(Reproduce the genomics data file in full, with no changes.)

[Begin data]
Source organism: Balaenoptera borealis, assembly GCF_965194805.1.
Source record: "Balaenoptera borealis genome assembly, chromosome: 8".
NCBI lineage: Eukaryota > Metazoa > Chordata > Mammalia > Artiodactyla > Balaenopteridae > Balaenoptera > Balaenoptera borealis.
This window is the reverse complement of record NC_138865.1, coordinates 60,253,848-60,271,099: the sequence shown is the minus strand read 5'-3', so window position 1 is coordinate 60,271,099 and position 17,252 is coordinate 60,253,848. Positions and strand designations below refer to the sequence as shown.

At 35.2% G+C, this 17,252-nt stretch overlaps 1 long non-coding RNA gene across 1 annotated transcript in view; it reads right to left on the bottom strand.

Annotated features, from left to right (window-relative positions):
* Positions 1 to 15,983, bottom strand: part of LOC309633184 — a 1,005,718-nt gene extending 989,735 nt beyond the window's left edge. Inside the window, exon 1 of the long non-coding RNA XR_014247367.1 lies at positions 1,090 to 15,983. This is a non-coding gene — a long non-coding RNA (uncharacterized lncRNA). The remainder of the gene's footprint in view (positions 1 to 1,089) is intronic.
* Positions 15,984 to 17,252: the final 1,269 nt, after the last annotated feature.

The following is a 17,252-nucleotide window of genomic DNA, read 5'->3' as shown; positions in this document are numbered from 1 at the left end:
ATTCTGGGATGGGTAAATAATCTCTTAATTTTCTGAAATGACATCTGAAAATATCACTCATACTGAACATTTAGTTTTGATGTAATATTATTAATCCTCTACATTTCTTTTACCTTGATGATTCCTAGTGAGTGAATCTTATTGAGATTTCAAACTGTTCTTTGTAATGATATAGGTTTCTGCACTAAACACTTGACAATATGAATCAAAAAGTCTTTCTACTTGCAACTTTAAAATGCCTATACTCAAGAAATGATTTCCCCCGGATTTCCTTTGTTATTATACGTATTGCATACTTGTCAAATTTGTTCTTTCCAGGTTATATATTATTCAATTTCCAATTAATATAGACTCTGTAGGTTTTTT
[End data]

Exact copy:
Source organism: Balaenoptera borealis, assembly GCF_965194805.1.
Source record: "Balaenoptera borealis genome assembly, chromosome: 8".
NCBI lineage: Eukaryota > Metazoa > Chordata > Mammalia > Artiodactyla > Balaenopteridae > Balaenoptera > Balaenoptera borealis.
This window is the reverse complement of record NC_138865.1, coordinates 60,253,848-60,271,099: the sequence shown is the minus strand read 5'-3', so window position 1 is coordinate 60,271,099 and position 17,252 is coordinate 60,253,848. Positions and strand designations below refer to the sequence as shown.

At 35.2% G+C, this 17,252-nt stretch overlaps 1 long non-coding RNA gene across 1 annotated transcript in view; it reads right to left on the bottom strand.

Annotated features, from left to right (window-relative positions):
* Positions 1 to 15,983, bottom strand: part of LOC309633184 — a 1,005,718-nt gene extending 989,735 nt beyond the window's left edge. Inside the window, exon 1 of the long non-coding RNA XR_014247367.1 lies at positions 1,090 to 15,983. This is a non-coding gene — a long non-coding RNA (uncharacterized lncRNA). The remainder of the gene's footprint in view (positions 1 to 1,089) is intronic.
* Positions 15,984 to 17,252: the final 1,269 nt, after the last annotated feature.

The following is a 17,252-nucleotide window of genomic DNA, read 5'->3' as shown; positions in this document are numbered from 1 at the left end:
ATTCTGGGATGGGTAAATAATCTCTTAATTTTCTGAAATGACATCTGAAAATATCACTCATACTGAACATTTAGTTTTGATGTAATATTATTAATCCTCTACATTTCTTTTACCTTGATGATTCCTAGTGAGTGAATCTTATTGAGATTTCAAACTGTTCTTTGTAATGATATAGGTTTCTGCACTAAACACTTGACAATATGAATCAAAAAGTCTTTCTACTTGCAACTTTAAAATGCCTATACTCAAGAAATGATTTCCCCCGGATTTCCTTTGTTATTATACGTATTGCATACTTGTCAAATTTGTTCTTTCCAGGTTATATATTATTCAATTTCCAATTAATATAGACTCTGTAGGTTTTTT